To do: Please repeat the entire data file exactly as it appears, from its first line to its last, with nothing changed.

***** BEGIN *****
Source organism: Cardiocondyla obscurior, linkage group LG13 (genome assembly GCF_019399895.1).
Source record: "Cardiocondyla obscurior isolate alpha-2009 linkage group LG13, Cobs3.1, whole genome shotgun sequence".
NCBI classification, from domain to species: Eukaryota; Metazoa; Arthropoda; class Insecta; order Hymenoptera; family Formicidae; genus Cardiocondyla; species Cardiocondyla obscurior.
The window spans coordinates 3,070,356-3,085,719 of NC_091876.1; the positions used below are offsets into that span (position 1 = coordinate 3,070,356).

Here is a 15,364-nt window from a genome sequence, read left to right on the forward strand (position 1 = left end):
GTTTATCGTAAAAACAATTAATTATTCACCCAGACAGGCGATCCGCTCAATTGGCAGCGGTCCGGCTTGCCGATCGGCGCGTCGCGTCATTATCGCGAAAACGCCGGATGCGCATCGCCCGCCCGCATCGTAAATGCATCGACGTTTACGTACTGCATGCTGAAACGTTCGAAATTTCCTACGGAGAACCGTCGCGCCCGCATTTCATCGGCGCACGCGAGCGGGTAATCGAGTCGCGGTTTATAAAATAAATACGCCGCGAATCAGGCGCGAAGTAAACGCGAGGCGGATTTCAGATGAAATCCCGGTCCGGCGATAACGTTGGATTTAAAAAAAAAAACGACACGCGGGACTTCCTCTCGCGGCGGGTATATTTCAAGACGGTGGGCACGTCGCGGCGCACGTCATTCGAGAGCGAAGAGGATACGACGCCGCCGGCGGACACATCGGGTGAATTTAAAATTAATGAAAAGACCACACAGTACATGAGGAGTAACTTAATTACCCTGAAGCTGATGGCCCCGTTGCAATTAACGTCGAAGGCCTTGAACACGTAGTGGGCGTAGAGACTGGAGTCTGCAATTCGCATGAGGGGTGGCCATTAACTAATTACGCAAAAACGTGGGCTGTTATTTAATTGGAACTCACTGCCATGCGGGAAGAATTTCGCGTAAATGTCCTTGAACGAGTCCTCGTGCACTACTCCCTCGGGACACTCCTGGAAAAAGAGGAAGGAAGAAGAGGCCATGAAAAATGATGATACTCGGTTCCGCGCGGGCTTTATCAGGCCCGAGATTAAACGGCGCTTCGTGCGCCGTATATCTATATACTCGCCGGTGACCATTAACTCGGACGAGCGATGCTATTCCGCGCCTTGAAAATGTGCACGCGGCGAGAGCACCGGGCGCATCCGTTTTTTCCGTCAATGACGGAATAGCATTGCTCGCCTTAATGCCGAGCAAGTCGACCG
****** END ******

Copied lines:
Source organism: Cardiocondyla obscurior, linkage group LG13 (genome assembly GCF_019399895.1).
Source record: "Cardiocondyla obscurior isolate alpha-2009 linkage group LG13, Cobs3.1, whole genome shotgun sequence".
NCBI classification, from domain to species: Eukaryota; Metazoa; Arthropoda; class Insecta; order Hymenoptera; family Formicidae; genus Cardiocondyla; species Cardiocondyla obscurior.
The window spans coordinates 3,070,356-3,085,719 of NC_091876.1; the positions used below are offsets into that span (position 1 = coordinate 3,070,356).

Here is a 15,364-nt window from a genome sequence, read left to right on the forward strand (position 1 = left end):
GTTTATCGTAAAAACAATTAATTATTCACCCAGACAGGCGATCCGCTCAATTGGCAGCGGTCCGGCTTGCCGATCGGCGCGTCGCGTCATTATCGCGAAAACGCCGGATGCGCATCGCCCGCCCGCATCGTAAATGCATCGACGTTTACGTACTGCATGCTGAAACGTTCGAAATTTCCTACGGAGAACCGTCGCGCCCGCATTTCATCGGCGCACGCGAGCGGGTAATCGAGTCGCGGTTTATAAAATAAATACGCCGCGAATCAGGCGCGAAGTAAACGCGAGGCGGATTTCAGATGAAATCCCGGTCCGGCGATAACGTTGGATTTAAAAAAAAAAACGACACGCGGGACTTCCTCTCGCGGCGGGTATATTTCAAGACGGTGGGCACGTCGCGGCGCACGTCATTCGAGAGCGAAGAGGATACGACGCCGCCGGCGGACACATCGGGTGAATTTAAAATTAATGAAAAGACCACACAGTACATGAGGAGTAACTTAATTACCCTGAAGCTGATGGCCCCGTTGCAATTAACGTCGAAGGCCTTGAACACGTAGTGGGCGTAGAGACTGGAGTCTGCAATTCGCATGAGGGGTGGCCATTAACTAATTACGCAAAAACGTGGGCTGTTATTTAATTGGAACTCACTGCCATGCGGGAAGAATTTCGCGTAAATGTCCTTGAACGAGTCCTCGTGCACTACTCCCTCGGGACACTCCTGGAAAAAGAGGAAGGAAGAAGAGGCCATGAAAAATGATGATACTCGGTTCCGCGCGGGCTTTATCAGGCCCGAGATTAAACGGCGCTTCGTGCGCCGTATATCTATATACTCGCCGGTGACCATTAACTCGGACGAGCGATGCTATTCCGCGCCTTGAAAATGTGCACGCGGCGAGAGCACCGGGCGCATCCGTTTTTTCCGTCAATGACGGAATAGCATTGCTCGCCTTAATGCCGAGCAAGTCGACCG